of this in the existing tests. When adding data for a test, create
a subdirectory beside your test in which to store data.

When creating a test that needs data, use the datafiles extension
to decorate your test case (again, examples exist in the existing
tests for this), documentation on the datafiles extension can
be found here: https://pypi.python.org/pypi/pytest-datafiles

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Tests that run a sandbox should be decorated with::


and use the integration cli helper.

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Measuring BuildStream performance


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Benchmarking framework
BuildStream has a utility to measure performance which is available from a
separate repository at https://gitlab.com/BuildStream/benchmarks. This tool
allows you to run a fixed set of workloads with multiple versions of
BuildStream. From this you can see whether one version performs better or
worse than another which is useful when looking for regressions and when
testing potential optimizations.

For full documentation on how to use the benchmarking tool see the README in
the 'benchmarks' repository.


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Profiling tools
When looking for ways to speed up the code you should make use of a profiling

Python provides `cProfile <https://docs.python.org/3/library/profile.html>`_
which gives you a list of all functions called during execution and how much
time was spent in each function. Here is an example of running `bst --help`
under cProfile:

    python3 -m cProfile -o bst.cprofile -- $(which bst) --help

You can then analyze the results interactively using the 'pstats' module:

    python3 -m pstats ./bst.cprofile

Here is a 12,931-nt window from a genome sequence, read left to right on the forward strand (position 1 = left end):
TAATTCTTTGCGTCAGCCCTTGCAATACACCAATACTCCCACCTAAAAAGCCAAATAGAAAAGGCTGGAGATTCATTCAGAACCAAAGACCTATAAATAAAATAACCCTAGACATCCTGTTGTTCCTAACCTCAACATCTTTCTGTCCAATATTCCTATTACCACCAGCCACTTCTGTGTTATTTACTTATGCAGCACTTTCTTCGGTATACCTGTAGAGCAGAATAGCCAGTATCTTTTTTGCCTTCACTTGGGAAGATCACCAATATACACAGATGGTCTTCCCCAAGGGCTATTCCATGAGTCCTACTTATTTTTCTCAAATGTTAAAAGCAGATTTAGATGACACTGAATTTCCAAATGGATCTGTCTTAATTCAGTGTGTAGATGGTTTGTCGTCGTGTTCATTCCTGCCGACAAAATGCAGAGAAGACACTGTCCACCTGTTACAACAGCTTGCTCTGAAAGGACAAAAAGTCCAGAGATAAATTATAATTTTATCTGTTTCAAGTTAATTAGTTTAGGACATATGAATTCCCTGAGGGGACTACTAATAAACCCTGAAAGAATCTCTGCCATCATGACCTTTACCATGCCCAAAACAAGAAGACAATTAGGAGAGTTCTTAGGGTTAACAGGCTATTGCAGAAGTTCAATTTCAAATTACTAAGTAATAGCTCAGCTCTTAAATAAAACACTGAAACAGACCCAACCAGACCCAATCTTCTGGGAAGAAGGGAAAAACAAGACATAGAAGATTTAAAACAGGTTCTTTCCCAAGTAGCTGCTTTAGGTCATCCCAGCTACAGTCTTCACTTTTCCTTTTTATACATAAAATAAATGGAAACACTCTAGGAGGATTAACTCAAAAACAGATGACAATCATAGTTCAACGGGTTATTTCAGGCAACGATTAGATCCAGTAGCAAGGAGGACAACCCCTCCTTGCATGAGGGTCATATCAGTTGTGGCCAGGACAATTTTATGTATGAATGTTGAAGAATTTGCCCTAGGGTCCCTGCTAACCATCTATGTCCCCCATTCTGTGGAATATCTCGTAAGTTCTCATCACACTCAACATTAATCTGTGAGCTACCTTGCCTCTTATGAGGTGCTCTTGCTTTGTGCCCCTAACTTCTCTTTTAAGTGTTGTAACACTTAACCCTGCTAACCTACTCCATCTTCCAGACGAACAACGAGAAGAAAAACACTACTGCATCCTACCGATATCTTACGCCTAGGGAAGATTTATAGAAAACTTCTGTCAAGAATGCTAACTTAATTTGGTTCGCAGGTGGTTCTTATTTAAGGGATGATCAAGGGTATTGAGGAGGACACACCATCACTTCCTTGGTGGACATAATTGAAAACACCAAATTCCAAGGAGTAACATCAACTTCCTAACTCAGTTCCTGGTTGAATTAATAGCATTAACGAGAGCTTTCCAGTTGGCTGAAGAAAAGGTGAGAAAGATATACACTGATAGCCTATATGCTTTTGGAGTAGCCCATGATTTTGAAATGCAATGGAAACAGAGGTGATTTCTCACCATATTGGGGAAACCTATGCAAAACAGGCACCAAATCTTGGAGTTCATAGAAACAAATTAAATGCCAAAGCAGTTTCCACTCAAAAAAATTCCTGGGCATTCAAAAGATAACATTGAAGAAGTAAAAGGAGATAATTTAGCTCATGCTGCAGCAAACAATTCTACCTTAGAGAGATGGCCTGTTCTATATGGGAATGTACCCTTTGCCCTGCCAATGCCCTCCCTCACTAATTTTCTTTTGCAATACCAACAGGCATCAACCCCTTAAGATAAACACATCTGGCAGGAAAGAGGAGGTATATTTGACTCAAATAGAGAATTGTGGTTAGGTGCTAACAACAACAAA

For more detailed documentation of cProfile and 'pstats', see:

For a richer visualisation of the callstack you can try `Pyflame
<https://github.com/uber/pyflame>`_. Once you have followed the instructions in
Pyflame's README to install the tool, you can profile `bst` commands as in the
following example:

    pyflame --output bst.flame --trace bst --help

You may see an `Unexpected ptrace(2) exception:` error. Note that the `bst`
operation will continue running in the background in this case, you will need
to wait for it to complete or kill it. Once this is done, rerun the above
command which appears to fix the issue.

Once you have output from pyflame, you can use the ``flamegraph.pl`` script
from the `Flamegraph project <https://github.com/brendangregg/FlameGraph>`_
to generate an .svg image:

    ./flamegraph.pl bst.flame > bst-flamegraph.svg

The generated SVG file can then be viewed in your preferred web browser.


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Profiling specific parts of BuildStream with BST_PROFILE
BuildStream can also turn on cProfile for specific parts of execution

BST_PROFILE can be set to a section name, or 'all' for all
sections. There is a list of topics in `buildstream/_profile.py`. For
example, running::

    BST_PROFILE=load-pipeline bst build bootstrap-system-x86.bst

will produce a profile in the current directory for the time take to
call most of `initialized`, for each element. These profile files
are in the same cProfile format as those mentioned in the previous
section, and can be analysed with `pstats` or `pyflame`.


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Profiling the artifact cache receiver
Since the artifact cache receiver is not normally run directly, it's
necessary to alter the ForceCommand part of sshd_config to enable
profiling. See the main documentation in `doc/source/artifacts.rst`
for general information on setting up the artifact cache. It's also
useful to change directory to a logging directory before starting
`bst-artifact-receive` with profiling on.

This is an example of a ForceCommand section of sshd_config used to
obtain profiles::

    Match user artifacts
      ForceCommand BST_PROFILE=artifact-receive cd /tmp && bst-artifact-receive --pull-url https://example.com/ /home/artifacts/artifacts


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The MANIFEST.in and setup.py
When adding a dependency to BuildStream, it's important to update the setup.py accordingly.

When adding data files which need to be discovered at runtime by BuildStream, update setup.py accordingly.
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When adding data files for the purpose of docs or tests, or anything that is not covered by
setup.py, update the MANIFEST.in accordingly.

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At any time, running the following command to create a source distribution should result in
creating a tarball which contains everything we want it to include::
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  ./setup.py sdist